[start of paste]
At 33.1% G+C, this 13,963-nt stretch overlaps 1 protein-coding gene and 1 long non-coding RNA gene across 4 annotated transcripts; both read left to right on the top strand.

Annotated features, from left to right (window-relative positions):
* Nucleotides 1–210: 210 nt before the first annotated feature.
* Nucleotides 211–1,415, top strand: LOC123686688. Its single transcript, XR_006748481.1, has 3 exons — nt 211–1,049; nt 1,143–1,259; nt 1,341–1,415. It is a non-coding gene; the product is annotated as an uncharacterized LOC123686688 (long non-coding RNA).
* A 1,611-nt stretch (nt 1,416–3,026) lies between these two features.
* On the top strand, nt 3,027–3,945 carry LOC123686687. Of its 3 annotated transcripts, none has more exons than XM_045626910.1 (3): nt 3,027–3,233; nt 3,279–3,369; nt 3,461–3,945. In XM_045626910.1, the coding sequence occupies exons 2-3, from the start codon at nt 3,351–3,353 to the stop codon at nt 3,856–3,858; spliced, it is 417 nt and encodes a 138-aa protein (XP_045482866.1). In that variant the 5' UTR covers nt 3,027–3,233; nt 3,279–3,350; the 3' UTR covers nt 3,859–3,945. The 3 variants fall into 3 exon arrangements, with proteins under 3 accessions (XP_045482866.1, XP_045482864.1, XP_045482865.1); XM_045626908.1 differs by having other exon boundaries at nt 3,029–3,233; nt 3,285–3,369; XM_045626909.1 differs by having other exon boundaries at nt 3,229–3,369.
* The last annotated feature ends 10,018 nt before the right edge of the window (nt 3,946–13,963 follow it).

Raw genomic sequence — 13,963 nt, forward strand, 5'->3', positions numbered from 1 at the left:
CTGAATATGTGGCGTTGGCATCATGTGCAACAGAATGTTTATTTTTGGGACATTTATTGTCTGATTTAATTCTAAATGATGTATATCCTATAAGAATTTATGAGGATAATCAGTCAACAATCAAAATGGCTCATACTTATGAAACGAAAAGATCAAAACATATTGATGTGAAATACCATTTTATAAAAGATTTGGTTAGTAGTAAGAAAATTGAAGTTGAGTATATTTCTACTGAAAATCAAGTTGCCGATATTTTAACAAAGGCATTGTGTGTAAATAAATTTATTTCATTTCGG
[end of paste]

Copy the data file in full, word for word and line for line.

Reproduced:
At 33.1% G+C, this 13,963-nt stretch overlaps 1 protein-coding gene and 1 long non-coding RNA gene across 4 annotated transcripts; both read left to right on the top strand.

Annotated features, from left to right (window-relative positions):
* Nucleotides 1–210: 210 nt before the first annotated feature.
* Nucleotides 211–1,415, top strand: LOC123686688. Its single transcript, XR_006748481.1, has 3 exons — nt 211–1,049; nt 1,143–1,259; nt 1,341–1,415. It is a non-coding gene; the product is annotated as an uncharacterized LOC123686688 (long non-coding RNA).
* A 1,611-nt stretch (nt 1,416–3,026) lies between these two features.
* On the top strand, nt 3,027–3,945 carry LOC123686687. Of its 3 annotated transcripts, none has more exons than XM_045626910.1 (3): nt 3,027–3,233; nt 3,279–3,369; nt 3,461–3,945. In XM_045626910.1, the coding sequence occupies exons 2-3, from the start codon at nt 3,351–3,353 to the stop codon at nt 3,856–3,858; spliced, it is 417 nt and encodes a 138-aa protein (XP_045482866.1). In that variant the 5' UTR covers nt 3,027–3,233; nt 3,279–3,350; the 3' UTR covers nt 3,859–3,945. The 3 variants fall into 3 exon arrangements, with proteins under 3 accessions (XP_045482866.1, XP_045482864.1, XP_045482865.1); XM_045626908.1 differs by having other exon boundaries at nt 3,029–3,233; nt 3,285–3,369; XM_045626909.1 differs by having other exon boundaries at nt 3,229–3,369.
* The last annotated feature ends 10,018 nt before the right edge of the window (nt 3,946–13,963 follow it).

Raw genomic sequence — 13,963 nt, forward strand, 5'->3', positions numbered from 1 at the left:
CTGAATATGTGGCGTTGGCATCATGTGCAACAGAATGTTTATTTTTGGGACATTTATTGTCTGATTTAATTCTAAATGATGTATATCCTATAAGAATTTATGAGGATAATCAGTCAACAATCAAAATGGCTCATACTTATGAAACGAAAAGATCAAAACATATTGATGTGAAATACCATTTTATAAAAGATTTGGTTAGTAGTAAGAAAATTGAAGTTGAGTATATTTCTACTGAAAATCAAGTTGCCGATATTTTAACAAAGGCATTGTGTGTAAATAAATTTATTTCATTTCGG